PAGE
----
Think of a rotary blade being the big hand on a clock. It rotates round cutting the lawn as it does. There are generally 4 cutting blades and they are designed similar to a planes propeller so that they suck up air. The difference in pressure that follows above and below the blade results in the grass being pulled up, somewhat, ready to cut.
The cylindrical blade lawnmower works much like you’ll see on a combined harvester. The cylinder will turn over and over slicing at the blades of grass as it does.
The following steps below will give a good indication of how mowers work :
To fire the engine up, the operator typically tugs on a cord that starts things up. This is in all probability familiar to you if you've ever worked with a chainsaw or the engine on a speed boat. You may be fortunate to come across a petrol lawn mower with a starter key which is identical to how you start your car before a journey.
Depending on the model of lawnmower that you use for your lawn, the engines purpose is to deliver power to a number of different features upon the lawn mower. Firstly, and most importantly, it will generate the power to the blades to rotate and cut the lawn. The less important role of the engine is to be responsible for drive to the back wheels of the lawnmower if you happen to have a self propelled model. Once more, there is a price you need to consider - the more an engine has to do, the more power it needs to produce which by and large means a bigger engine for the lawn mower.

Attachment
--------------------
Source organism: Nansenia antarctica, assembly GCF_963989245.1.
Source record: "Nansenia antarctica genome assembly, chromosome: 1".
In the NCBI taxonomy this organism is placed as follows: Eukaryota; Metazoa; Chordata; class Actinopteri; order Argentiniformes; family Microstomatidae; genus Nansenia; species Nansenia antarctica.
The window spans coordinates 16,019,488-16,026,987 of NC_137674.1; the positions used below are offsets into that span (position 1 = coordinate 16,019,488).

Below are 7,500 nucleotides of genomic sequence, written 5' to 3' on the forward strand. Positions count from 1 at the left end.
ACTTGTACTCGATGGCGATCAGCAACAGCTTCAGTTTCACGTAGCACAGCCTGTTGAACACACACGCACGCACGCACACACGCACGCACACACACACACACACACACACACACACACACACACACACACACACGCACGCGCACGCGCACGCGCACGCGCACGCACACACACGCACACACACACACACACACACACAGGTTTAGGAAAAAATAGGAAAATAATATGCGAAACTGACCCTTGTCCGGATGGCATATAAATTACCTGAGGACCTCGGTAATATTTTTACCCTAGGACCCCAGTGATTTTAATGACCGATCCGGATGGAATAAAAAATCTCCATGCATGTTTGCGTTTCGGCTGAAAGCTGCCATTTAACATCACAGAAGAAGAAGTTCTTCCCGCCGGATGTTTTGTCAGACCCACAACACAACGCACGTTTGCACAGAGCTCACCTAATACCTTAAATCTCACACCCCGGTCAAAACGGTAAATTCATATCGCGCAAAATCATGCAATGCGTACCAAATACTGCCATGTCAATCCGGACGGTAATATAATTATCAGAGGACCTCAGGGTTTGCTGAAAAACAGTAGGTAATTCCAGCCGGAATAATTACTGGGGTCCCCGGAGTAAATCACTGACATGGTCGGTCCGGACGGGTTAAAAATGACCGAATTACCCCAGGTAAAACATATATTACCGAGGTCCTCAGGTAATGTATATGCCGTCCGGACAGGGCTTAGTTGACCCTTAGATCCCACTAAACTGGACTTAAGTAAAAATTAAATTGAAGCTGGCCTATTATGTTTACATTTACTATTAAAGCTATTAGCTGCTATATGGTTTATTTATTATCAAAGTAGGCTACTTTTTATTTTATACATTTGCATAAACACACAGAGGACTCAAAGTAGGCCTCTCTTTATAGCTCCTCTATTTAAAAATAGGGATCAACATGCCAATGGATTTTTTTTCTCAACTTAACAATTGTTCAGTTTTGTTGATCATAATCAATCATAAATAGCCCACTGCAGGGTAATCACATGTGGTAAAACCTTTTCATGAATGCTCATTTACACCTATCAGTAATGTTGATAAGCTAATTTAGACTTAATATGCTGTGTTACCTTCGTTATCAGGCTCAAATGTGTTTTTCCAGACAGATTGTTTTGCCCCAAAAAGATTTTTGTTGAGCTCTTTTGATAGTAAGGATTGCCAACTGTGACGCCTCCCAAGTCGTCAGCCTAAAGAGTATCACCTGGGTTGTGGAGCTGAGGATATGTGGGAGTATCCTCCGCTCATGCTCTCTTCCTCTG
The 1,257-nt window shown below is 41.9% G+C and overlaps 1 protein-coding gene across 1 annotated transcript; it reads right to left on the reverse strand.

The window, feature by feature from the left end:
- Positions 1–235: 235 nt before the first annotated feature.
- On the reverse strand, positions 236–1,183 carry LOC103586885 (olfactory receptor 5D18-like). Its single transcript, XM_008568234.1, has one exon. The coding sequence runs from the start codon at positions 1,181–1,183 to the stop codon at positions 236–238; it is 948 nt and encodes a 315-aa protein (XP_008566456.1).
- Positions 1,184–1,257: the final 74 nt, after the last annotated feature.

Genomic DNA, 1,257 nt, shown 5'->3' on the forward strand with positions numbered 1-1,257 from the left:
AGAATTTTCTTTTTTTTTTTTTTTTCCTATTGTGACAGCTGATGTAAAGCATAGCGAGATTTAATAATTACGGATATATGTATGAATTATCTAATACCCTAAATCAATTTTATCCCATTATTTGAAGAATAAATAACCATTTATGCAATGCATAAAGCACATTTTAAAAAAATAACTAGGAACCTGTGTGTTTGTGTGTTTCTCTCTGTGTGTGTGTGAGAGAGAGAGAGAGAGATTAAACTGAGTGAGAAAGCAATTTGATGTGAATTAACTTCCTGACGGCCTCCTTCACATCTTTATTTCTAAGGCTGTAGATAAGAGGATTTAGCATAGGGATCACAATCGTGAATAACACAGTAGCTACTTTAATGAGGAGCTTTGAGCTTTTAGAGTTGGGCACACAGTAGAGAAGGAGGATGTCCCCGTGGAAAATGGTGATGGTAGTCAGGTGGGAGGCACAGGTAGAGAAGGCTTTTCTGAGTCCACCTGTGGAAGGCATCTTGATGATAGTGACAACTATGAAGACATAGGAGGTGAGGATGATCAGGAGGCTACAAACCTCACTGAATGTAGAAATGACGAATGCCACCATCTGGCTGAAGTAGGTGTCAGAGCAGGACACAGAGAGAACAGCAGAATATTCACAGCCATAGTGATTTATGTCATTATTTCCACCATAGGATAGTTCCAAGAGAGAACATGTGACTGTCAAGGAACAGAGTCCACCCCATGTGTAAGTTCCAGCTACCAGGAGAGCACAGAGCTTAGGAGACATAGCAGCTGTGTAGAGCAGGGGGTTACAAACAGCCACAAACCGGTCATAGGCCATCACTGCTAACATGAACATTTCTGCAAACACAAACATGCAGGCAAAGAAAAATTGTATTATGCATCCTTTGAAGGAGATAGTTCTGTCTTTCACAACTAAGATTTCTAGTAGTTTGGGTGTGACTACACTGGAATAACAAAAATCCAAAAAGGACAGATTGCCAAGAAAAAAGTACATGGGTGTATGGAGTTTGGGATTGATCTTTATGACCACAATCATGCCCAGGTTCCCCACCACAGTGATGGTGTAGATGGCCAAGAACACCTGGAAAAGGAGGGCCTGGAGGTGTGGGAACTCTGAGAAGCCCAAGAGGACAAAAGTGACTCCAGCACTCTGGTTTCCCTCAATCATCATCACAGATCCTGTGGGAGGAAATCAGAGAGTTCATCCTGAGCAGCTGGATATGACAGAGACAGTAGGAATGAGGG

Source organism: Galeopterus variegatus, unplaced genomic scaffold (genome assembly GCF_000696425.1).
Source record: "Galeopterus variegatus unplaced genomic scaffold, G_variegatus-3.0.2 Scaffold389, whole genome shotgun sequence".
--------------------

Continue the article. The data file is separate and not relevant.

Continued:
The engine is usually operated by a throttle that you'll find on the the handles of the mower. As ever more thottle is given, the engine will produce more and more power to be sent to the blades and / or rear wheels. As the RPM increases, so does the energy output of the motor.
Once they have power from the engine, the cutting blades get to the task and capture the blades of grass in their grip and cuts them to the height that you have selected. The cutting height of the blades is determined by the model and is commonly between 20mm and 80mm. The is usually set by a small lever which grants a number of diverse settings. For a healthy lawn, its essentialto cut the grass to different heights during the cutting season - this is typically determined by the type of grass you have and how dry or wet the spring / summer is.
To finish, we need to dispose of with the grass cuttings. Different mowers offer different options but all will offer a grass collection box of some type. The grass collection box is attached to the rear of the mower and collects the cut grass. Some lawnmowers also offer a discharge option where the cuttings are cleared from the mower to the rear but also, sometimes, to the side. Mulching is another option offered by some petrol lawn mowers. The lawn is cut into tiny clippings and then dropped back onto the lawn where they've just come from. These little grass cuttings will be broken down and in turn, help to fertilize the soil.
And there you have it. You wanted to know how lawn mowers work, and there you have it. As with most things, there are devils in the detail, but as a rudimentary 'how do' article, that's how they work.